Breaking the stigma: Psychedelic startups embrace opportunity to innovate healthcare
Despite being home to only about 3% of the global health workforce, Sub-Saharan Africa bears about one-quarter of the global disease burden. On average, there are 3 physicians to 10,000 population. This is increasingly declining in countries like Nigeria which is currently witnessing massive emigration of health workers. How does MedTech in Africa fare at the close of 2022?
Innovators have recently pumped more funds into the healthcare sector, with an understanding of the market drivers, including the COVID-19 pandemic, population needs, consumer-centricity, data analytics and aggregation, and big tech involvement. This explains the explosive growth in health-tech start-ups in Africa.
According to Statista, African health-tech recorded impressive growth from 2015 to 2021. In 2020, over 40 health-tech start-ups received series A funding. These firms cover a range of health-related fields, such as drug procurement, genetic sequencing, and health literacy.
An example of Africa’s early start-up is Wisepill, a South African company established in 2007. It developed a storage container that reminds users via their mobile devices to take their medication and also alerts doctors or researchers when a pill is taken. Wisepill ended up improving the rate of medication adherence to more than 90%. On the other hand, Meditell, a Nigeria-based health-tech start-up, failed. It also aimed to improve medication compliance; it functions through a software that sends text messages to patients from the hospital, reminding them to take their medications. However, with several modifications to its product, it gradually deviated from its initial goal and eventually failed. Notwithstanding, the success story of Wisepill revealed the possibilities of an African Med-Tech firm scaling up from starting small, growing slowly, and responding to their clients. District Health Information Software (DHIS) began recording patient information on its platform in South Africa. As interest in the platform increased, its programmers worked to add to its features and improve its usability in different contexts. Currently, the platform has been adopted and is being used in 73 countries.
Despite seemingly insufficient resources, African health-tech entrepreneurs have impressively advanced and achieved unexpected feats. In the 2000s, Frontline SMS aimed to improve communication between community health workers and hospital staff. However, the founders found it difficult as internet was not yet widespread. They, having found a way around the infrastructural constraints, later developed a program to pass information through simple text-message technology, which could also be used to send images of blood samples taken with a camera phone, thus allowing diagnosing of patients without going to a clinic.
From this humble start, African health-tech firms have advanced beyond the constraints. The pandemic has also been helpful in the advancement of medical technology in Africa, as the response to COVID-19 spurred innovation and investment in the sector.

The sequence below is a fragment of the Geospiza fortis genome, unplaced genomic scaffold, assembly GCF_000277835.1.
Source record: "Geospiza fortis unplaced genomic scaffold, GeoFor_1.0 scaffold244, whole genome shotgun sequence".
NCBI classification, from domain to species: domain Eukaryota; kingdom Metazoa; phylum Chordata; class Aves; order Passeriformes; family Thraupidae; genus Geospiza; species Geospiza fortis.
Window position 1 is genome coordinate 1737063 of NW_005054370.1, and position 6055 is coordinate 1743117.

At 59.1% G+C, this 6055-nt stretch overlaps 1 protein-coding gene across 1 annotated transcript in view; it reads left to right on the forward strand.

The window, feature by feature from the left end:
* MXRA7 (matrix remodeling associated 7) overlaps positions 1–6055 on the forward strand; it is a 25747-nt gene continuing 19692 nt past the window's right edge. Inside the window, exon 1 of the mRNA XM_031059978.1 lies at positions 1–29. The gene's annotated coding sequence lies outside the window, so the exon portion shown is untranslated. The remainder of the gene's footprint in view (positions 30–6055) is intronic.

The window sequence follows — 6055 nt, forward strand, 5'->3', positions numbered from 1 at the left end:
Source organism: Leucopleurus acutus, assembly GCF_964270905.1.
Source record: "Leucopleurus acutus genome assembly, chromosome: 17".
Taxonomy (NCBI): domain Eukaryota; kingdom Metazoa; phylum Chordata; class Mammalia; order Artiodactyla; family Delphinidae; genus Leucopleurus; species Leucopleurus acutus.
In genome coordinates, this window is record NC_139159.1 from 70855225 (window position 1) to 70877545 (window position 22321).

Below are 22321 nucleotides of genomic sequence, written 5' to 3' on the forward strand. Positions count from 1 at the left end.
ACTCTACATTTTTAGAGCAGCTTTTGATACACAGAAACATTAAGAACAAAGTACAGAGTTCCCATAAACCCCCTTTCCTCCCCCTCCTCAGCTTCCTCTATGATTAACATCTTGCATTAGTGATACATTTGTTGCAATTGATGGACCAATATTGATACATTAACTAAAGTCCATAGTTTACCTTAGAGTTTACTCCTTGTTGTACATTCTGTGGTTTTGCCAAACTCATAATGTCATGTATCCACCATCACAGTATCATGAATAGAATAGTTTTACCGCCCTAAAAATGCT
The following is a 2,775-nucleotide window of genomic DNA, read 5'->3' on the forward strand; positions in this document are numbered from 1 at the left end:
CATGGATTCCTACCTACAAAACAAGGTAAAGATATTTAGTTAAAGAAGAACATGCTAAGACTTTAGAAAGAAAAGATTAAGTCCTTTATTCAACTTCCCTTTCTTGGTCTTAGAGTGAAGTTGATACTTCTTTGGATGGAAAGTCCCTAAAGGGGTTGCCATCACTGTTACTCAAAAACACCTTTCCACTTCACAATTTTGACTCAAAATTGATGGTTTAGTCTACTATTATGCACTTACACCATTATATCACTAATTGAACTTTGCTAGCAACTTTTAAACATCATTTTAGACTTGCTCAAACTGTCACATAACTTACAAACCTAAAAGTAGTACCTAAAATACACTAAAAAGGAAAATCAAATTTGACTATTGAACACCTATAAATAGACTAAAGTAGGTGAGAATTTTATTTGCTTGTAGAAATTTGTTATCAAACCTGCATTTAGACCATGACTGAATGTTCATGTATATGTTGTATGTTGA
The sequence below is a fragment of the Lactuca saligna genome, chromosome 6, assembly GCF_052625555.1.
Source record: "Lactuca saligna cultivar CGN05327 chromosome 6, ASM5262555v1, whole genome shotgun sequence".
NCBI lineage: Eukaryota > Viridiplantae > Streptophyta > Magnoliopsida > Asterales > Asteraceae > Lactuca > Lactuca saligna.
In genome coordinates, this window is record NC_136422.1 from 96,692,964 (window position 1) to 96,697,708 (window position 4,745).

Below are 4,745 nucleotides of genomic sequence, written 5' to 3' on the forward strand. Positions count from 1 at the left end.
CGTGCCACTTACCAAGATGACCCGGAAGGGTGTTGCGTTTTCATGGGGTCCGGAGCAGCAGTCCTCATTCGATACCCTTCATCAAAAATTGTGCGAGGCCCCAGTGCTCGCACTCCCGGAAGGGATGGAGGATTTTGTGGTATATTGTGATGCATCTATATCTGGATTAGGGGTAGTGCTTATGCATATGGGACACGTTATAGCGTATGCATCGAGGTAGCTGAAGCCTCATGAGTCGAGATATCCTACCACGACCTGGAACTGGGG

Recent years have witnessed promising projects being successfully established in African countries; an example is the pioneer telehealth company in Ghana, mPharma, which set to establish 100 virtual centres across Africa. Another forward step is the partnership between Digital Afrique Telecom (DAT) and Ever Medical Technologies. The partnership seeks to modernize Africa’s healthcare industry through technology and improve, facilitate, and disseminate digital medical solutions across the continent. The following years are expected to witness many more health tech companies’ evolution in Africa.
Most times when Africa comes to mind, we are forced to think about a people wrapped in underdevelopment and insufficient resources. This may not be far from the truth: while life expectancy continues to increase globally, most African countries are still lagging with their population’s life hanging at the mercy of communicable and non-communicable diseases.
Across Africa, countries constantly face remarkable disruptions in their medicine supply chains and last-mile health-service delivery, inadequacy in medicine data storage and analysis, and poor financing. Some barriers prevent equitable access to quality care and vital medicines, especially in remote areas. Inadequate policies and gaps in policy effectiveness, unavailability of health personnel with the required expertise, inadequate access to health equipment, poor community and user integration with the technology, and poor funding were part of the hurdles identified. Some of them persist even now. These seemingly underdeveloped healthcare systems have made obvious the need for radical innovative solutions.
The need is evident, and the response, to some extent, is satisfactory. Over the past few years, attempts have been made to improve healthcare in Africa. Stakeholders, decision-makers, and the WHO have cautiously joined forces to raise funds and improve Africa’s healthcare system, especially through technology.
In 2021, the continent witnessed about $4.77 billion investment in start-ups and 479 companies operating in the health sector received $379.6 million, compared to 2020 when 180 companies received $90 million. Of course, this is less than what’s needed to take the continent out of its struggles.
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